I like the way you put that; I wonder if people can seperate their emotions and their own wants to what you are saying. As it relates to eace and religion, people (some) like to conclude there is always a right or a best or a monolithic view in shaping of the world. This is the challenge more than most things.

  14. Since issues of adoption came up on another thread, how do the issues related to celebrating and respecting racial differences play out in cross-racial adoption? As someone who has seriously considered adoption, I would like to hear what others have to say on this.

    ~Mrs. Brown

  15. Mr. Carson-There can in no way be a best view to shape the world. I believe that the people who think that are the ignorant. It relates back to what I was saying. We cannot only look at our differences; we must realize them and embrace them. When I was younger, I used to always think that I was always right, and my opinion was the best. Now as I have matured, I’ve learned to appreciate, value, and enjoy studying about various cultures and world views. Of course, I have my own opinions and views, but that does not mean that I don’t accept someone’s views when I meet them, whether they be cultural, political, or religious. But, like I was saying, I don’t just ignore and accept their different ideals without question; I study them and learn about them. It all goes back to what I said in my previous post.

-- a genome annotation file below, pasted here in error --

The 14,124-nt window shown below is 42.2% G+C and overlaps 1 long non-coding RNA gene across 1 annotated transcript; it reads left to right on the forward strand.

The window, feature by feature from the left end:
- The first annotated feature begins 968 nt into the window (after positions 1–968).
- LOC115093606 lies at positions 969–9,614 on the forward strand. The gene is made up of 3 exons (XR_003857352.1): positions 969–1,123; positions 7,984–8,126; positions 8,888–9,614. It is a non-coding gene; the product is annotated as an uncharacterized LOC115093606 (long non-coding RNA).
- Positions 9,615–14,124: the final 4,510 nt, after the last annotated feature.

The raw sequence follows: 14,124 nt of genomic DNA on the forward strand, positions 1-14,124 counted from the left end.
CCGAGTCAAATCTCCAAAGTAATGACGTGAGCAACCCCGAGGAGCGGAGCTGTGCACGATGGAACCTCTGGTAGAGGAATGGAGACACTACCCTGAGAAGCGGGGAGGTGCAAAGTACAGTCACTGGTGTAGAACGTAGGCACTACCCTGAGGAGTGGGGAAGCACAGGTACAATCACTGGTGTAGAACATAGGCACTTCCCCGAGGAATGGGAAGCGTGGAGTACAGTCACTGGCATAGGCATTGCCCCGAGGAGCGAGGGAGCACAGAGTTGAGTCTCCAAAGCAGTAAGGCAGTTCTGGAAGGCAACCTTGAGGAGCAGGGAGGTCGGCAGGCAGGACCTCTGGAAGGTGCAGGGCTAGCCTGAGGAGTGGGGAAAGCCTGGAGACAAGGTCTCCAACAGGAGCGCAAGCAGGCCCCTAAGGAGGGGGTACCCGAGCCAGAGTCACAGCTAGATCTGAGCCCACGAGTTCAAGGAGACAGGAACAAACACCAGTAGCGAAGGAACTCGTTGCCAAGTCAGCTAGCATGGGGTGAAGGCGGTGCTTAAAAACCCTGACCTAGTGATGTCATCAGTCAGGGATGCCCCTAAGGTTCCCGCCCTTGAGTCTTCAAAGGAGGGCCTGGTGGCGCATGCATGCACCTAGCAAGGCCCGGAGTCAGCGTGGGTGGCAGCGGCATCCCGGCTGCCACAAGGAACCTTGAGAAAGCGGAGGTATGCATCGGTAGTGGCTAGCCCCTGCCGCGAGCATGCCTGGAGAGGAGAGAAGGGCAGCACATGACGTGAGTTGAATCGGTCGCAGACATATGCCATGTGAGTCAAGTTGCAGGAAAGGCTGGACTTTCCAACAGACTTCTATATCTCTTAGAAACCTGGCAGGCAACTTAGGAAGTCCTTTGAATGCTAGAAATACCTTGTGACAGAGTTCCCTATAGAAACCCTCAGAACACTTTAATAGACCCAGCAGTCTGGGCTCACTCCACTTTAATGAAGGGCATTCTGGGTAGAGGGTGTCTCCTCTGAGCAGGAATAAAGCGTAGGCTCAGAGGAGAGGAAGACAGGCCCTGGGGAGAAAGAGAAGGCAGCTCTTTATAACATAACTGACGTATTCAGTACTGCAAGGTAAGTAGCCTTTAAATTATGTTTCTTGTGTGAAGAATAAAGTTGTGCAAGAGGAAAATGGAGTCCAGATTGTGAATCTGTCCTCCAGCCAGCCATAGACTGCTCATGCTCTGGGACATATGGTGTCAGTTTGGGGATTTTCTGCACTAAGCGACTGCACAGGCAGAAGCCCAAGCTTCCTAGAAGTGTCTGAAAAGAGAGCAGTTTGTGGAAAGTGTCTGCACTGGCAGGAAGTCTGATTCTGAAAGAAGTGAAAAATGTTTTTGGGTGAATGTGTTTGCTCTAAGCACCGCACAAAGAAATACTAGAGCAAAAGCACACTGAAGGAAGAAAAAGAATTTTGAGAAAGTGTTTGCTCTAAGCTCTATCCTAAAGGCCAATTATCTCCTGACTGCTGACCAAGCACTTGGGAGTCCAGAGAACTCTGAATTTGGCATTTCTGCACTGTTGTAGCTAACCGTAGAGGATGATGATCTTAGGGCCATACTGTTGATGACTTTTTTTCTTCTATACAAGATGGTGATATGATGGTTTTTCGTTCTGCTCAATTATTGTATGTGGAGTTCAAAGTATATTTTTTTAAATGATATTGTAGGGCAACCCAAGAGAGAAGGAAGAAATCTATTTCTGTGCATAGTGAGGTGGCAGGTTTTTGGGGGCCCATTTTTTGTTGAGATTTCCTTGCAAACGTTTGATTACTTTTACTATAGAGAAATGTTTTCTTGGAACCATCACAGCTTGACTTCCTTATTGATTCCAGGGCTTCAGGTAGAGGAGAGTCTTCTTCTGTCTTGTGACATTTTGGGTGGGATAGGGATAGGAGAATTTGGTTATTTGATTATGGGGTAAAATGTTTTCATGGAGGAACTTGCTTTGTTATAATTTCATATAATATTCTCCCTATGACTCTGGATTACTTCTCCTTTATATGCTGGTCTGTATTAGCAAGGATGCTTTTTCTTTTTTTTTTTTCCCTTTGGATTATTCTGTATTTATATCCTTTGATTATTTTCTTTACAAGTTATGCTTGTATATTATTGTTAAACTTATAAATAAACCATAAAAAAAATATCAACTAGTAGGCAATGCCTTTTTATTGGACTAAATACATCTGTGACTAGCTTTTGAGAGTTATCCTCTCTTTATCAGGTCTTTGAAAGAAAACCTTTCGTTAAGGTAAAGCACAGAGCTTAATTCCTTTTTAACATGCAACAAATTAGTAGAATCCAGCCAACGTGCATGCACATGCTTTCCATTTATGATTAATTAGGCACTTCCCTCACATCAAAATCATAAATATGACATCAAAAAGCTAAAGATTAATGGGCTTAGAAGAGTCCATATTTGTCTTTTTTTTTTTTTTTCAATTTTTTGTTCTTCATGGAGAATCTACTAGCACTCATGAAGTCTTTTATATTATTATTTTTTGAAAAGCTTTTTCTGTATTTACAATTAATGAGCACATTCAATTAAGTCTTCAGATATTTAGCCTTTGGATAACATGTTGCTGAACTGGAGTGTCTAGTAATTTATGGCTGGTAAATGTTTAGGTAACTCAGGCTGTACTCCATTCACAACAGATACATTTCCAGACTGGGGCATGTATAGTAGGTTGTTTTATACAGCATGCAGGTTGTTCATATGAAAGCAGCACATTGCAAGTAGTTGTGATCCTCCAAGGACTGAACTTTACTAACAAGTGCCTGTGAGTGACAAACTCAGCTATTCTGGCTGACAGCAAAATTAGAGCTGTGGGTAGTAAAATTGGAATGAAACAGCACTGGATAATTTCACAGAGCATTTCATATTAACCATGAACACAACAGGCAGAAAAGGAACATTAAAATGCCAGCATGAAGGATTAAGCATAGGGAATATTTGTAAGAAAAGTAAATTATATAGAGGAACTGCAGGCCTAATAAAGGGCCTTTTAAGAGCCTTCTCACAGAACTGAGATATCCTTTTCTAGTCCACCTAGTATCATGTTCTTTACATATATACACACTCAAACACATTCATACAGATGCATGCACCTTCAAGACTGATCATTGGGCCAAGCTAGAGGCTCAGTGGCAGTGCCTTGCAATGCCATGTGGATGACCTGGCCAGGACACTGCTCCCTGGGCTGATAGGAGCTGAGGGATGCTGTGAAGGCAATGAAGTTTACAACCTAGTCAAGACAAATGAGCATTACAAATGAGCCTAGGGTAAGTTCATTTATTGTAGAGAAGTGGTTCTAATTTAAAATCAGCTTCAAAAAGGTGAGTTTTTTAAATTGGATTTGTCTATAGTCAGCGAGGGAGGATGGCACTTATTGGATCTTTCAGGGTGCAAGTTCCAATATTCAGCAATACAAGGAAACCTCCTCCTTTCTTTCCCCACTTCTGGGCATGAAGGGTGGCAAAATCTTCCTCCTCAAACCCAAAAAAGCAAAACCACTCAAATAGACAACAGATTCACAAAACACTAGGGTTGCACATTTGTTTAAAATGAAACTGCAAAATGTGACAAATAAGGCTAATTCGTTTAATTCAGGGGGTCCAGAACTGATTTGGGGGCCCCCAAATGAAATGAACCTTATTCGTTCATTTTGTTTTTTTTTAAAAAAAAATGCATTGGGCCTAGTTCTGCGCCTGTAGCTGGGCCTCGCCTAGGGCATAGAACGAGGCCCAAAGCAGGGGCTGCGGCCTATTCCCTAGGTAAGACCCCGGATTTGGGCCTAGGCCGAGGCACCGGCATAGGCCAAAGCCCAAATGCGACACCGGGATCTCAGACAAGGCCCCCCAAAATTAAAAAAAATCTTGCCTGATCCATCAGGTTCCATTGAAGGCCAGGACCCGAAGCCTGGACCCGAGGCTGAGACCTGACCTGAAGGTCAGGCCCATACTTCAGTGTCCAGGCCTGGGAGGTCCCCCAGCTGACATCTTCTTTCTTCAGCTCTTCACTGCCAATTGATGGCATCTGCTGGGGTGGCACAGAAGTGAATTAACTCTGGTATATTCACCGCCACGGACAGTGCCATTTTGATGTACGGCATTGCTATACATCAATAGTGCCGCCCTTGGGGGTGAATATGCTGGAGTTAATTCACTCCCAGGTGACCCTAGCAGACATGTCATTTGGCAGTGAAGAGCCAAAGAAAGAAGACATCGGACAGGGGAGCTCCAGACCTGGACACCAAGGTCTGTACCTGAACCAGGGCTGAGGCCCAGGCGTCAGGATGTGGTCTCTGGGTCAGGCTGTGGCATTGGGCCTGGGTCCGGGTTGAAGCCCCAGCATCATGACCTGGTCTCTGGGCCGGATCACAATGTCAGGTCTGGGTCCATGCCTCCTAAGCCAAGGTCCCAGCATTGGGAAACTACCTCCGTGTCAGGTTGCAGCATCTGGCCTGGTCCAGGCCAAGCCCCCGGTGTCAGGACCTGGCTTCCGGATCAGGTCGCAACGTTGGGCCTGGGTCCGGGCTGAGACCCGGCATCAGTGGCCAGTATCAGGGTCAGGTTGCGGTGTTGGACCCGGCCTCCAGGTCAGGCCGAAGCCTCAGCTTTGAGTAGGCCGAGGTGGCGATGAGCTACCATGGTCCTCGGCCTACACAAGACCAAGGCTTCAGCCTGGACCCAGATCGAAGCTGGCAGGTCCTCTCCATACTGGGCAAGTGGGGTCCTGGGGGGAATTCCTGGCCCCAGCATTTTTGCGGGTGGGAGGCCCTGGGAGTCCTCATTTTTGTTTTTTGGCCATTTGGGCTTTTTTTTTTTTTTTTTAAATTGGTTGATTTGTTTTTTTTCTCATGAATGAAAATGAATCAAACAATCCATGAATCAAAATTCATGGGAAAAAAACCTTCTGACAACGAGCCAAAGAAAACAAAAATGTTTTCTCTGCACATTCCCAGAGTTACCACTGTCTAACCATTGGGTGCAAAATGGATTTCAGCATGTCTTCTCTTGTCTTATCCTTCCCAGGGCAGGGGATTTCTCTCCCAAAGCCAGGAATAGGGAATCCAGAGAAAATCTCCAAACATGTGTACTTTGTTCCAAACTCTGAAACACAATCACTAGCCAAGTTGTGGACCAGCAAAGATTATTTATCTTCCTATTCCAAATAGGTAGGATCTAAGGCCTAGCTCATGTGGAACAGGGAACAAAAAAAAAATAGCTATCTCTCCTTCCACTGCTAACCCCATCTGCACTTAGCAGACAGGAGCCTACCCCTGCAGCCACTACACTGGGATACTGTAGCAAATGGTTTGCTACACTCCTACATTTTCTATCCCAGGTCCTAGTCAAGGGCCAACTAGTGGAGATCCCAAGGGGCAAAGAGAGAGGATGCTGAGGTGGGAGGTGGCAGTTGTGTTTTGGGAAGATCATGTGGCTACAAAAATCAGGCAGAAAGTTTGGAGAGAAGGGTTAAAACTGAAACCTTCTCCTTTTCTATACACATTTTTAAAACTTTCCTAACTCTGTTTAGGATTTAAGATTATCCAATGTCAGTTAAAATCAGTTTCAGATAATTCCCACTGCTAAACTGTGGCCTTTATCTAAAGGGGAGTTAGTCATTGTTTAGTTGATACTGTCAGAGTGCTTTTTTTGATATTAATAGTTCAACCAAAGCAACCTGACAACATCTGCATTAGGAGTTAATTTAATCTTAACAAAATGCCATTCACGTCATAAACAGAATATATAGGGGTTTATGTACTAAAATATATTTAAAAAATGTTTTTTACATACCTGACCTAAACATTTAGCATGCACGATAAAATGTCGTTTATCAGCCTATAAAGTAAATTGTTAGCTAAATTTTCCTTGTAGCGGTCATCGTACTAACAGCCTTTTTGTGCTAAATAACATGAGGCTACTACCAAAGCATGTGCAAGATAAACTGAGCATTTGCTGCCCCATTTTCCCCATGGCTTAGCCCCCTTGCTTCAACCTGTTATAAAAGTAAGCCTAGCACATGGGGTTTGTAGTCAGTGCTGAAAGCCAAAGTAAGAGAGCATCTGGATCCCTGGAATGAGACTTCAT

16. “Not all have reached the point of Obama”. And not all will. Sometimes it actually does come down to talent. To intelligence. To work ethic. To many things. How you can justify putting one person ahead of another simply based on the color of their skin yet still cling to the notion that all men shall be judged by the content of their character and not the color of their skin is simply amazing.

  17. Mrs. Brown:

    That’s a great question. Unless the adopting parents make an effort to keep the child in touch with their native culture, I would imagine they’d very naturally adhere to the one they’re brought into – and I don’t think that’s a bad thing. I’ve had two asian friends who were adopted at young ages by white parents (both named Emily, interestingly enough). Both of them were raised to a large degree to accept the culture they had been brought into. Neither of them had any trouble with it, and from time to time will even joke about not being a ‘real’ asian. Of course they keep a place for their native culture, but to a certain extent it’s academic. If asked, they’d probably tell you their parents’ culture is their native culture.

    And that’s the point. Race and culture isn’t about skin color. It’s about roots and the way you were raised. It’s about perspective and context. Accepting other cultures is as important as pride in your own. Racism isn’t just ignorance. It’s also stubbornness. It’s people who are so xenophobic that they have to rationalize cultural differences as deficiencies. And then they extrapolate from there.

    For example: a white man picks up the newspaper, reads about a black man who robbed a convenience store at gun point. “Typical ” he says. Now let’s say that same man reads the same story a week later, except the subject is now a white man. Even if his reproach of the crime is equal, I’d be willing to bet his reaction is: “What an idiot,” rather than “Typical redneck.” And this example can apply the other way as well.